Anything Can’t Happen
Anything Can’t Happen (Telephone Explosion), the debut album from Toronto’s Dorothea Paas, begins and ends with the same affirmation. “I’m not lonely now,” Paas sings, reassuring the listener and speaker at once. What unfolds between these two lines is a stunning half-hour of music, a series of songs that pushes forward the tradition of confessional songwriting. Armed with her guitar and a backing band on drums and bass, Paas sings of love and its misfortunes: the difficulty of loving oneself and others at the same time; the desire to be fully open and immersed in someone else, while keeping your own body and mind safe. “It’s so hard to trust again / when you don’t even trust yourself,” Paas sings on the title track, which begins with a relaxed beat and builds to a wall of gorgeous layered vocals. The harmonies recall Joni Mitchell, but, unlike other contemporary singer-songwriters, Paas never sounds like she’s doing a pastiche. Her work feels fresh, marked by expertly designed arrangements and vocal lines that could land anywhere, at any time. On “Closer to Mine,” Paas plays with momentum, stopping and starting, keeping us on our toes. On “Container,” a strong contender for song of the year, she asks: “Love should be effortless, shouldn’t it?” It’s never that easy, Paas knows—but hope keeps loneliness at bay, at least while the sound lasts.
Musicians Romy Lightman and Yves Jarvis are both known for their idiosyncrasies, and their first album together as Lightman Jarvis Ecstatic Band is exactly as unpredictable as you would hope. Banned (Flemish Eye) melds Jarvis’s avant-folk songwriting with the psychedelia of Lightman’s band, Tasseomancy, for a journey through their combined subconscious. Made during a two-week period spent in the countryside at Ontario’s Tree Museum, the album has an improvisatory spirit, and finds Lightman and Jarvis spinning ideas together into a warped web of sound. The fifteen tracks meander and propel themselves forward via chaotic percussion, jittering bass and woozy textures. Lightman and Jarvis sing together throughout, their delayed and distorted vocals both beautiful and unsettling. “Ancient Chain” approaches a kind of ominous dirge; “Bone Of a Hound” is closer to a rock song, with moments of bliss peaking around the edges. The lyrics emphasize angels and demons and interiority: “toxic femininity / sacred femininity / and everything that’s in between, deep within me,” Lightman intones on “Trillium.” Ultimately, Banned feels like an opportunity to hang out in the woods with two experts in the uncanny. It’s a trip worth taking.
Les grandes solitudes des femmes sauvages
Montreal saxophonist Elyze Venne-Deshaies has played in a long list of projects over the years, but she finally steps into the spotlight on her solo debut Les grandes solitudes des femmes sauvages (Small Scale). The album, whose title translates roughly to “the great solitudes of wild women,” is a captivating collection of improvised compositions, which features Venne-Deshaies on clarinet, flute and synth, as well as her tenor sax. These jazz-informed experimentations are interspersed with spoken-word interludes, the music and poetry linked by a mutual interest in restraint and liberation. “My body is not certain it exists,” Venne-Deshaies recites in French. “I liberate myself from your weight.” Opener “Pied-de-vent” finds layers of saxophones working around each other, sometimes lining up in harmony, sometimes clashing in dissonance. “Ressacs” lets a pulsing synth steal the show while other instruments fray in the background, sounding almost like cries for help. On the ten-minute album standout “Moon Child,” a single saxophone is eventually joined by a chorus of other instruments, riffing together on the same theme. Around minute nine of the track, Venne-Deshaies’s saxophone bursts through the cacophony, pushing the limits of loudness. The saxophone sounds both painful and ecstatic—like something set mournfully free.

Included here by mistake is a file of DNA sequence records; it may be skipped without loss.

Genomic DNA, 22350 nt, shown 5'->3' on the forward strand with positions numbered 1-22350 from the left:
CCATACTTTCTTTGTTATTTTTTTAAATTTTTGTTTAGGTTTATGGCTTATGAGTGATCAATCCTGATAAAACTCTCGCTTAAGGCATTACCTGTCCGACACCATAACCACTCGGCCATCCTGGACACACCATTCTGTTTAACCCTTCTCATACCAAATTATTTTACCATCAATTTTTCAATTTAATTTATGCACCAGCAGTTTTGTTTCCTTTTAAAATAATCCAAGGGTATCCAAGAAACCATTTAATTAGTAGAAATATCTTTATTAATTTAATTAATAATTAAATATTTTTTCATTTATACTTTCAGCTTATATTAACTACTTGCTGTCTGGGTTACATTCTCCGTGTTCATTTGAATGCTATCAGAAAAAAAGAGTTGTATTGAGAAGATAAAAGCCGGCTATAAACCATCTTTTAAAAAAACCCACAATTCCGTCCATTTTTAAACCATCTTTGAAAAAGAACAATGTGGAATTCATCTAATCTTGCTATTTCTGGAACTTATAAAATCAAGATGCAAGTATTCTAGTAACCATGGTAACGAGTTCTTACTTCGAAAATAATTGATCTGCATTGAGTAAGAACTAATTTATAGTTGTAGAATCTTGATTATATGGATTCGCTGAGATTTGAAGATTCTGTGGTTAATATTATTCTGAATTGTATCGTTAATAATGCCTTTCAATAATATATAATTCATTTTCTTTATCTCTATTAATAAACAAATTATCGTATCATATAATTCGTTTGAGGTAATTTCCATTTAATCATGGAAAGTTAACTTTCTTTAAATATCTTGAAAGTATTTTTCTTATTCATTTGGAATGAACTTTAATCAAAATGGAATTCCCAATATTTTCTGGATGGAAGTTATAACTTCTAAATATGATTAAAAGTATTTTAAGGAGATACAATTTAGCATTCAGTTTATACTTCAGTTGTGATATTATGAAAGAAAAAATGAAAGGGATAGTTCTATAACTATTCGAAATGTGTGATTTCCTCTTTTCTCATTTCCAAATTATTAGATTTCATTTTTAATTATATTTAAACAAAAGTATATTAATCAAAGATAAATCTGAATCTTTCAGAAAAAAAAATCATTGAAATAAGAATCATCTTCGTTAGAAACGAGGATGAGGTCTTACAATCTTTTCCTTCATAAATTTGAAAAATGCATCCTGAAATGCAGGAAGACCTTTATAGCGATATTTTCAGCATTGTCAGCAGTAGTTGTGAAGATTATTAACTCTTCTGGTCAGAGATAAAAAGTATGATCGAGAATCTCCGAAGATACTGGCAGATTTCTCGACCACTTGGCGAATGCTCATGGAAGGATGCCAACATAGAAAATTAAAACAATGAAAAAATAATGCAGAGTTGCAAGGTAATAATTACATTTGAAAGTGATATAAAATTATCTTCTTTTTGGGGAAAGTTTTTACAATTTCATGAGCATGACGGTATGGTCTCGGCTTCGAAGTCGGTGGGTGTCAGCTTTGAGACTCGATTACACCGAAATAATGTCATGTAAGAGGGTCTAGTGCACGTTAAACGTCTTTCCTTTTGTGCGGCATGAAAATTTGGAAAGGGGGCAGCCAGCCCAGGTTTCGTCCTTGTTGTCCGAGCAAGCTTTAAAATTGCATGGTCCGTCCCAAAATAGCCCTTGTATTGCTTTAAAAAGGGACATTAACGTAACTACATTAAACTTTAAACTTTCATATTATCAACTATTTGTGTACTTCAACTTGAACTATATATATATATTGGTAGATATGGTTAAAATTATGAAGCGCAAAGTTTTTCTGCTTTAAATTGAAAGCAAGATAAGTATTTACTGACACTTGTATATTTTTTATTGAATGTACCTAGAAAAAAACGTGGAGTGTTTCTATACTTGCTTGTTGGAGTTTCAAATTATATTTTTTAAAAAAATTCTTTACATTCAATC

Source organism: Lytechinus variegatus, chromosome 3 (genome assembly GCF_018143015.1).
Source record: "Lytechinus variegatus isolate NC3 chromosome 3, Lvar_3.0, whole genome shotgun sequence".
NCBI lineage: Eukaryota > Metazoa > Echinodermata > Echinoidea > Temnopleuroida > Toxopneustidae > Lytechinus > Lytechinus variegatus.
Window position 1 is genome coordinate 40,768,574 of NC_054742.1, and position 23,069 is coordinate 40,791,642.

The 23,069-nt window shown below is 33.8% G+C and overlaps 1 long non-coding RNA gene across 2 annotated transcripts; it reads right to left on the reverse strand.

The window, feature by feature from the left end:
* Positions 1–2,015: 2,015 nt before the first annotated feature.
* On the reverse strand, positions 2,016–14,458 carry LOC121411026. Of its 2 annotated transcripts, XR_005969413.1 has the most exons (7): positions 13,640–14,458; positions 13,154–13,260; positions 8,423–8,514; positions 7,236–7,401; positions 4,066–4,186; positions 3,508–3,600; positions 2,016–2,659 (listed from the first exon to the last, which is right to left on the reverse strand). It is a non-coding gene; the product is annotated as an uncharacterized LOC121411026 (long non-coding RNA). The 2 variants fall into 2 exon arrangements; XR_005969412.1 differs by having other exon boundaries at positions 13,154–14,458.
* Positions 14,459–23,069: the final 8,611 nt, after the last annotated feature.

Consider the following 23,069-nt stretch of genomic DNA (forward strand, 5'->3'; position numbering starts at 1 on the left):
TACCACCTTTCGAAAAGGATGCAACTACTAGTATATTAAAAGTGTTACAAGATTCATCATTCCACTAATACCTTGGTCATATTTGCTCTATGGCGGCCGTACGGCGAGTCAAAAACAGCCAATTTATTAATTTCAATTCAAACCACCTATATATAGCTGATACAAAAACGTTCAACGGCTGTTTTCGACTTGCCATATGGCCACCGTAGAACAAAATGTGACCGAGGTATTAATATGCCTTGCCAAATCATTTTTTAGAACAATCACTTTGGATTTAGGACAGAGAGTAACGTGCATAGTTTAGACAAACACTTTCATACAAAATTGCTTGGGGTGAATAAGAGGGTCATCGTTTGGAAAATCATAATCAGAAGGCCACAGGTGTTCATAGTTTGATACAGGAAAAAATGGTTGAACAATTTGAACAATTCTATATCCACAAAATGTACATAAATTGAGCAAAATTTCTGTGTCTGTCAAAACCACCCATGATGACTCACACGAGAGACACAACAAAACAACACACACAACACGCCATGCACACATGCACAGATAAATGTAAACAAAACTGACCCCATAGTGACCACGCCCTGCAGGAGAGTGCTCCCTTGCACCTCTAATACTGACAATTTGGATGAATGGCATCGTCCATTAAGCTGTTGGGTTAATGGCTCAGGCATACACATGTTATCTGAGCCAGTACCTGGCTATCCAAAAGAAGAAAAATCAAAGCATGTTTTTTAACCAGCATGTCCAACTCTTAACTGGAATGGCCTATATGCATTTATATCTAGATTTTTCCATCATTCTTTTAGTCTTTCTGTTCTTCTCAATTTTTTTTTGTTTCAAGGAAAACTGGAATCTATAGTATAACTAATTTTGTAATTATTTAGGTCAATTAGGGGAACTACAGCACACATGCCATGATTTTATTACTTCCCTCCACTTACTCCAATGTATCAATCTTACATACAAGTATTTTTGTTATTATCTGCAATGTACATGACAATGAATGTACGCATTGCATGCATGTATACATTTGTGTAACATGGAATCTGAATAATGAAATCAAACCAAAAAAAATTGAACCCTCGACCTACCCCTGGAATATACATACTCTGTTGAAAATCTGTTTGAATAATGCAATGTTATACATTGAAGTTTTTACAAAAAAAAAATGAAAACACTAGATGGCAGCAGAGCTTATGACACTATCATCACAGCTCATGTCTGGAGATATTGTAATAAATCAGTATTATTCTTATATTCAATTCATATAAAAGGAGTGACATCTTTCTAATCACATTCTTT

1, 2, 3, 4, 500 Years
Though only five tracks long, 1, 2, 3, 4, 500 Years (You’ve Changed) announces a major transition. The London, Ontario rockers formerly known as WHOOP-Szo have changed their name to Status/Non-Status, releasing a new EP to mark the occasion. The name change speaks to the colonial definitions of Indigeneity in Canada, and bandleader Adam Sturgeon’s lack of status, despite his Anishinaabe heritage. The EP, accordingly, deals with themes of violence and displacement. The first track, “Find A Home,” is a smooth ride, anchored by acoustic guitar and a driving beat. Sturgeon searches for a sense of stability: “I find myself / further from the answers / closer to the truth,” he sings. “Genocidio,” while still propulsive, is more furious: a wailing whistle opens the song, which becomes a fuzzed-out call for outrage. “Genocide is alive here / right in our back door / next to the garbage and the kiddie pool!” Sturgeon yells. Recorded while the band was touring Mexico, the EP concludes with a voice recording of Alvaro Moreno, the band’s Guadalajara guide. He describes a segregated city, divided by race and class: “Five hundred years passed for nothing …The situation is the same.” 1, 2, 3, 4, 500 Years may mark a personal change for the band, but it also points to historical inertia: the oppressions that refuse to transform, and the resistance that continues to fight back.